cond.put(entry.getKey(), CoreDataUtils.convertAnyToJava(entry.getValue()));
        }
        String type = cond.getOrDefault("type", "None").toString();
        List<ThActInfos> result = new ArrayList<>();
        Map<String, Object> typeMapper = getTypeMapper();
        try {
            Object obj = typeMapper.get(type);
            String classPath = "com.testing.mapper." + toUpperCase(type) + "InfoMapper";
            Method method = Class.forName(classPath).cast(obj).getClass()
                    .getMethod("selectByCondition", Map.class);
            result = template(Class.forName("com.thrift.entity.Th" + toUpperCase(type) +
                    (toUpperCase(type).equals("RunActivity") ? "" : "Info")),type,method,obj,cond);
        } catch (ClassNotFoundException | NoSuchMethodException e) {
            e.printStackTrace();
        }
        return result;
    }

    private <E,T> List<ThActInfos> template(T thType,String type,Method method,Object obj,Map<String, Object> cond){
        List<ThActInfos> ans = new ArrayList<>();
        try {
            List<E> results = (List<E>) method.invoke(obj, cond);
            ans = new ArrayList<>();
            for (E result : results) {
                ThActInfos temp = new ThActInfos();
                Method toThriftMethod = result.getClass().getMethod("toThrift");
                Method setMethod = temp.getClass()
                    .getMethod("set" + ((type.equals("runActivity")) ? "RunActive" : toUpperCase(type))
                    , (Class<T>) thType);
                setMethod.invoke(temp,toThriftMethod.invoke(result));
                ans.add(temp);
            }
        } catch (IllegalAccessException | InvocationTargetException | NoSuchMethodException e){
            e.printStackTrace();
        }
        return ans;
    }
  • It does reduce the duplicated code, but it is obviously much more complicated and hard to read to the co-workers who are not familiar with reflection and generics.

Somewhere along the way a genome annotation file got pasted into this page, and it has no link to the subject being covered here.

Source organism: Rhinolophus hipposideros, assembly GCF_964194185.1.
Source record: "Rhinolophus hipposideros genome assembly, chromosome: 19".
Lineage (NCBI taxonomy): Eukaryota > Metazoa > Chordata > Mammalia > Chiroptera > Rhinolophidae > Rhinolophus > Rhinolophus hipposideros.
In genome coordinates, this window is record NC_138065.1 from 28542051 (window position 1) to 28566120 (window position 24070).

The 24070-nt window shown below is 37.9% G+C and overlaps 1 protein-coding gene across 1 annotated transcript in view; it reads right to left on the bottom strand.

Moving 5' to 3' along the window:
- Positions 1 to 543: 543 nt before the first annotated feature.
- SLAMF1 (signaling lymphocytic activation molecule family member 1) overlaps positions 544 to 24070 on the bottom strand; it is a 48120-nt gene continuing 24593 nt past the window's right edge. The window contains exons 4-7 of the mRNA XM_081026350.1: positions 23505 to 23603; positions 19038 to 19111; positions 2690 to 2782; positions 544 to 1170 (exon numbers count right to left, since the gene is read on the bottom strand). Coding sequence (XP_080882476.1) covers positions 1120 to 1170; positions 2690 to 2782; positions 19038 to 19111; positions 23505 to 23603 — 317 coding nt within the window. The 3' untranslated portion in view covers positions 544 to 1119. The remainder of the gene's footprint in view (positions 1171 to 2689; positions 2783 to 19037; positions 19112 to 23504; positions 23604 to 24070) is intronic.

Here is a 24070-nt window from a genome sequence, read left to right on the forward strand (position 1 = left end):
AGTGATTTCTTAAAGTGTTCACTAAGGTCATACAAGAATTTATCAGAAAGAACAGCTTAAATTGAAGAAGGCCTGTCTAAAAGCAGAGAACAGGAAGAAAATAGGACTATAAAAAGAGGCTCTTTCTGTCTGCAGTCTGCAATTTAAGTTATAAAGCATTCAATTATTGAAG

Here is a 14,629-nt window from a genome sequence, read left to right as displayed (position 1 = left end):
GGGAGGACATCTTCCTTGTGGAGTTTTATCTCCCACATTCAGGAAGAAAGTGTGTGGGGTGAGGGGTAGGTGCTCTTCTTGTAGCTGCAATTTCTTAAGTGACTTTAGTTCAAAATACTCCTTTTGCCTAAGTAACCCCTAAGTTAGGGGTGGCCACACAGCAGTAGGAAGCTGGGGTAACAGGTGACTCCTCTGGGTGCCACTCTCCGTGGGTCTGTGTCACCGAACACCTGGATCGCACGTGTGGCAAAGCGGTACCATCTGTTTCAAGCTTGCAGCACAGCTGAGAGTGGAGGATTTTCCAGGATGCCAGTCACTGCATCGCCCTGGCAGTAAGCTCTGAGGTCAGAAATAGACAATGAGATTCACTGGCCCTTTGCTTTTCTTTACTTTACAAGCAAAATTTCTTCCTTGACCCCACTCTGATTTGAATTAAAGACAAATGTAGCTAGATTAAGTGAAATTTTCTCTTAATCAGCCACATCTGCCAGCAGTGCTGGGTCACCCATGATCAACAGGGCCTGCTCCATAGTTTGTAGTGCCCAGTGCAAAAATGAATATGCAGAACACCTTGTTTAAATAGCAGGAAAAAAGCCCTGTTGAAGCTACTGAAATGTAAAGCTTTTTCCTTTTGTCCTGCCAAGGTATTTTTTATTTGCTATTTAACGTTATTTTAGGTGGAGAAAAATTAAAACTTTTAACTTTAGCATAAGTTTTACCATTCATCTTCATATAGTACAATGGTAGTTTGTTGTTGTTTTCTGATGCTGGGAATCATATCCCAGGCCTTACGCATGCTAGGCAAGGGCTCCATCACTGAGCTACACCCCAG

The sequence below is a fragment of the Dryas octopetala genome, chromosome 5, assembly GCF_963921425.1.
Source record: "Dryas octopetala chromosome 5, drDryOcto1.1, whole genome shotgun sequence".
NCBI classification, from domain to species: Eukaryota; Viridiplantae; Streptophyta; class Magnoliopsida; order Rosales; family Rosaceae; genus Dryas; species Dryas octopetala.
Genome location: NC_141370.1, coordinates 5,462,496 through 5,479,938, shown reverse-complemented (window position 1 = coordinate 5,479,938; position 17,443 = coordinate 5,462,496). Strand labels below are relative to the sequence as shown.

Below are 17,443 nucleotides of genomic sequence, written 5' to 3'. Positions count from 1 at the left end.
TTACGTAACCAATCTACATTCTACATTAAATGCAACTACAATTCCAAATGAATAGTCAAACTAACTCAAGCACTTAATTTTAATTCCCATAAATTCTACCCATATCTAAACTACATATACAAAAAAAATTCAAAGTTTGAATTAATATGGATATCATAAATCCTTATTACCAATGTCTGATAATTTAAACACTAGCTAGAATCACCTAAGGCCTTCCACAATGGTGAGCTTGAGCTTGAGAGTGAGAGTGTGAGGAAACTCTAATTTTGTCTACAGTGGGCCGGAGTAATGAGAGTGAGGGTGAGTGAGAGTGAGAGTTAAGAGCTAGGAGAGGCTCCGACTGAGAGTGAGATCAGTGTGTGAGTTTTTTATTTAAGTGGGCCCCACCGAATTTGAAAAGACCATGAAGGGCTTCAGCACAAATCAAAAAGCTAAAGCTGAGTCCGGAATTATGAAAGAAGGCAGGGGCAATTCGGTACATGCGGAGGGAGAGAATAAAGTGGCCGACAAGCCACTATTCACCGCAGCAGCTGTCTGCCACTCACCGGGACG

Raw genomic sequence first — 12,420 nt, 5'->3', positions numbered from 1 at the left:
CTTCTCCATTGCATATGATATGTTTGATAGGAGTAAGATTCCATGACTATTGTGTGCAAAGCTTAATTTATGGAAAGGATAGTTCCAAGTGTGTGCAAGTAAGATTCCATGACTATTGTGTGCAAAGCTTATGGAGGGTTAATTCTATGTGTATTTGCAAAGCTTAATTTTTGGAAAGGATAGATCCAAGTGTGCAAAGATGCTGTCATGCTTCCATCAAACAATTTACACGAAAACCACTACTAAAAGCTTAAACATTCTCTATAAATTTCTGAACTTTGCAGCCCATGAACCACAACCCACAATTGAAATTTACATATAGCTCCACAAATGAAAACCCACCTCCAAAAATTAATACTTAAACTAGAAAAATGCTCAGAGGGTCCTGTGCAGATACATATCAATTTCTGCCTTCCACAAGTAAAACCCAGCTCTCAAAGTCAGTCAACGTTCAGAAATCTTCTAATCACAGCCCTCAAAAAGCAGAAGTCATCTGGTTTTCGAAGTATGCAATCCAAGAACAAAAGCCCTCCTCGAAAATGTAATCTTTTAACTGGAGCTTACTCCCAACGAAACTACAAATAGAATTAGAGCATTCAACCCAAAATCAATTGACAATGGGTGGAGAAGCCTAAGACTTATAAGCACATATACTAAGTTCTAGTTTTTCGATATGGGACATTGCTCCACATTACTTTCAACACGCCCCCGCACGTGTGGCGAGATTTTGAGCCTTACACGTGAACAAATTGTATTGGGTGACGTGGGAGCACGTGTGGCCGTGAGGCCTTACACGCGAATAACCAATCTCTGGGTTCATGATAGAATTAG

question:

  • Any better solution to deal with this situation?
\$\endgroup\$

1 Answer 1

1
\$\begingroup\$

Whenever Java code contains this sort of switch statement and large portions of nearly identical code, then it probably (almost certainly) indicates that you've got your object model wrong.

I don't know anything about Thrift, so can't comment on that aspect, but I'd expect that a good start would be to make much more use of Abstract classes and/or interfaces.

Your various info classes that you retrieve from Thrift should either extend an abstract superclass or implement an interface - let's say ThriftInfo. Then your various type mappers could likewise extend a superclass or implement an interface - say 'InfoMapper' - with an insert(ThriftInfo) method.

Your ThActInfos (perhaps renamed in the singular) class could be an abstract class or implement an interface with a save() method. Subclasses would then be based on the type of data - image, install, etc - they deal with.

The save method could be passed the map of mappers you've already outlined and the specific implementation could pick out the the mapper it needed.

On that basis, given the map exists - as Map<String, InfoMapper> typeMappers - your main loop would look something like:

  for (ThActInfos thActInfos : info) {
    thActInfos.save(typeMappers);
  }
\$\endgroup\$
0

Your Answer

By clicking “Post Your Answer”, you agree to our terms of service and acknowledge you have read our privacy policy.

Not the answer you're looking for? Browse other questions tagged or ask your own question.